Business needs are pushing IT organizations to take on advanced stages of project management. With a renewed focus on delivering projects — and their associated business benefits — on time and on budget, many IT teams are setting up project management offices (PMOs). These PMOs are responsible for defining, maintaining, and enforcing project management processes across the organization. PMOs can help organizations boost their project efficiency, cut costs, and improve ROI by:
- Confirming that project teams are staffed with dedicated resources who have the required skills to complete development and implementation activities effectively and efficiently
- Accelerating benefit realization by helping teams follow a proven methodology and developing key performance indicators (KPIs) to drive the company’s value
- Allowing key contributors within the organization — who will staff the PMO — to manage programs through business cases by providing them with a structured methodology that helps the team members leverage their business experience in an IT-based project
- Establishing a process that includes milestone setting, issue resolution activities, and risk mitigation measures, and then making that process part of the overall corporate philosophy
- Ensuring the proper execution of the processes the PMO develops
SAP has developed a comprehensive approach to building a PMO that focuses on defining project expectations, managing progress across a well-defined plan, completing deliverables in a timely manner, and achieving expected project results.
Key Success Factors for Building Your PMO
One of the most important things a PMO can do for an organization is to enforce consistency across the enterprise’s processes. So when building a PMO, we advise that companies do the following:
- Identify key executives to serve as members of your PMO’s executive steering committee. This is essential to ensuring that the PMO’s messaging is aligned with your overall business strategy. If they are delivered correctly, these messages will permeate throughout the organization, sowing seeds of success.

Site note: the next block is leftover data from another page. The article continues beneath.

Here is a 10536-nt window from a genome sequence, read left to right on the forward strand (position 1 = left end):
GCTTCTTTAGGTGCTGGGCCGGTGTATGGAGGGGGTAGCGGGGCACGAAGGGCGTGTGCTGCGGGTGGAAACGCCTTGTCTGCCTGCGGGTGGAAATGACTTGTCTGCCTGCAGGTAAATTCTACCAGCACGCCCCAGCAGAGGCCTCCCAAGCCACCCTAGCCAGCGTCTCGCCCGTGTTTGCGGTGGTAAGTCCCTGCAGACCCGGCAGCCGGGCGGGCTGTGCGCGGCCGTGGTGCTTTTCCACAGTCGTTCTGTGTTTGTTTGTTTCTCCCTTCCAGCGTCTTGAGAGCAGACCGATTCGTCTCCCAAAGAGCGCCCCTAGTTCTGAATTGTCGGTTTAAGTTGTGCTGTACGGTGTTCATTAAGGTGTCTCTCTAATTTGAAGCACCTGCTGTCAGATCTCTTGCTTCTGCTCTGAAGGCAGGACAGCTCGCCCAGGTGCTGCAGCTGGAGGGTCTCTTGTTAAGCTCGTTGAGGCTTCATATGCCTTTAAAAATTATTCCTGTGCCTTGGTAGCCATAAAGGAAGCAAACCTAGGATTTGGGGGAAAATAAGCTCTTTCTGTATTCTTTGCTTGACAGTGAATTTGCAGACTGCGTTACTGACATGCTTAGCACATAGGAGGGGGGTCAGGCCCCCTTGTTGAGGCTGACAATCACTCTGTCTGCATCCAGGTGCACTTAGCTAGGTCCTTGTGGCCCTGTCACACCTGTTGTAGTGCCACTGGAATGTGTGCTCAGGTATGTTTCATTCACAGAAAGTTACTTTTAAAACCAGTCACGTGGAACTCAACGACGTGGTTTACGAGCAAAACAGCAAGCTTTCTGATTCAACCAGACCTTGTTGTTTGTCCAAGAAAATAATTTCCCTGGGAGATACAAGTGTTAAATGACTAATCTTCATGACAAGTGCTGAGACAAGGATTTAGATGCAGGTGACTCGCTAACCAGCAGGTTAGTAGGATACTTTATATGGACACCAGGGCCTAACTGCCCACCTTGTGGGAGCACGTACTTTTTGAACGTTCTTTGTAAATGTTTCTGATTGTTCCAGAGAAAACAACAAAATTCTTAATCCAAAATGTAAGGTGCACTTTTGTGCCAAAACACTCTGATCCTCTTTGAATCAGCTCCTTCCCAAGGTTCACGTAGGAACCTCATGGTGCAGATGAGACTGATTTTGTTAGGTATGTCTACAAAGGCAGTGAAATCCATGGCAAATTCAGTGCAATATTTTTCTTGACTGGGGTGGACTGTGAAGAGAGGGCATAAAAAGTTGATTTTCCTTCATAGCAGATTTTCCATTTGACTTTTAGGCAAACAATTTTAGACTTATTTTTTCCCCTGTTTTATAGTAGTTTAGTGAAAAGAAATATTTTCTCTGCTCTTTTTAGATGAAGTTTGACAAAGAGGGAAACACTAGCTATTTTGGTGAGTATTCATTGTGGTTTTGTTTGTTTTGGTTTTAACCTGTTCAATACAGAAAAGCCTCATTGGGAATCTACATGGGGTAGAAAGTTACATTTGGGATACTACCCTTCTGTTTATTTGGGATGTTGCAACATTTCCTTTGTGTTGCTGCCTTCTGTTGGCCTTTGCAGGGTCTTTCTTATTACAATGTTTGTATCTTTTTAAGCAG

- Keep your customers in mind. You should seek to drive customer success while still maintaining a profitable business model. As your PMO defines which initiatives are key to your business model, take into account how these goals will interface with your customers’ success model — this will allow you to build a relationship as a trusted advisor with your customers.
- Provide a framework for the business and the PMO to communicate with one another. This will help ensure that there are no surprises during your projects.
Once the PMO is set up, one of its first activities should be to define and set measurements of success for company programs and projects. One way of doing this is to develop a value-based roadmap.
A Key PMO Deliverable: Defining the Value-Based Roadmap
A value-based roadmap is an outline that defines what a company considers to be the best possible implementation scenario for a project or set of projects. The roadmap should also analyze the project’s expected business benefits, taking into account the value of the expected benefits to the business overall, any intercompany processes that the project will encompass, and any possible risks to the company.
Building this roadmap is an invaluable step. It provides the framework for exactly how any given project will adhere to the PMO’s governance principles — including the leadership, business successes, organizational structures, and compliance measures of that project. The value-based roadmap, when aligned with the PMO, provides the instructions that can help make effective project governance a reality. The roadmap also allows the PMO to more easily plan, deliver, and measure the value of any project or program — and better yet, it gives the team the definable metrics to prove this success to the business.